On the other hand, if members of your team act in a way opposite from what is expected of the culture and core values, it has a direct, negative impact on your business.  It’s so easy for a CEO to say they want a strong company culture, but then reward and promote executive cabinet members who act in a way that is in direct conflict with core values.  Managers may hire people based on first impressions or their gut, not assessing culture fit, and that hire may end up being damaging to team morale.  There are so many wrong ways companies get culture wrong.  And one wrong hire can cause long-term, lasting damage to your company.

Need Help Finding Culturally Fit Employees For Your Business?

There are a lot of ways your business can fumble creating strong core values, building company culture, and integrating both into your employee lifecycle processes.  If you value building a culture-driven company, you want to do it correctly.  Why not trust HR experts who can help you articulate your company values, use them to start building culture, and create HR processes that integrate them both?  We’re here to help – reach out to get started.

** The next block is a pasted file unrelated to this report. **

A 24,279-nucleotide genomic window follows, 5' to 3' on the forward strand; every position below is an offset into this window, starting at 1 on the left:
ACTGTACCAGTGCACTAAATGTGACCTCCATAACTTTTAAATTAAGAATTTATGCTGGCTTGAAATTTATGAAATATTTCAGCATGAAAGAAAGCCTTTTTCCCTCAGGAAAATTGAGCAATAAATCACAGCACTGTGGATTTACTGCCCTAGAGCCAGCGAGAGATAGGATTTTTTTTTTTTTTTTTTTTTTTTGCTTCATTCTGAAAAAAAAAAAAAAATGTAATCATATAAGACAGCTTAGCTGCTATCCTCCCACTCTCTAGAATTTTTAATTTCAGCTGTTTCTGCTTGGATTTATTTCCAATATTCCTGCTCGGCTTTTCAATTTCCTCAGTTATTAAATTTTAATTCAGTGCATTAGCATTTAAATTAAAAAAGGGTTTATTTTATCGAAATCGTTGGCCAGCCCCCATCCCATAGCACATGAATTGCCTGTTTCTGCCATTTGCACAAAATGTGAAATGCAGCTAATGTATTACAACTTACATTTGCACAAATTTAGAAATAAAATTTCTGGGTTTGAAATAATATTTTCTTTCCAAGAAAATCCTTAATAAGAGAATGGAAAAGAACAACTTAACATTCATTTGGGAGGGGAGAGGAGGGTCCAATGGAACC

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The Results

Construction and Contracting

A commercial roofing contractor was in hyper growth mode. They had goals to increase their field workforce to expand their service area to additional states and geographical locations. If they were to grow their field workforce, they would also need to increase their administrative, operational and sales headcount to support the additional workload created by increased field work. Additionally, they were challenged in workforce retention and development, experiencing high turnover, and did not have a dedicated Human Resources professional to manage employee relations and compliance issues that come with trying to scale a business.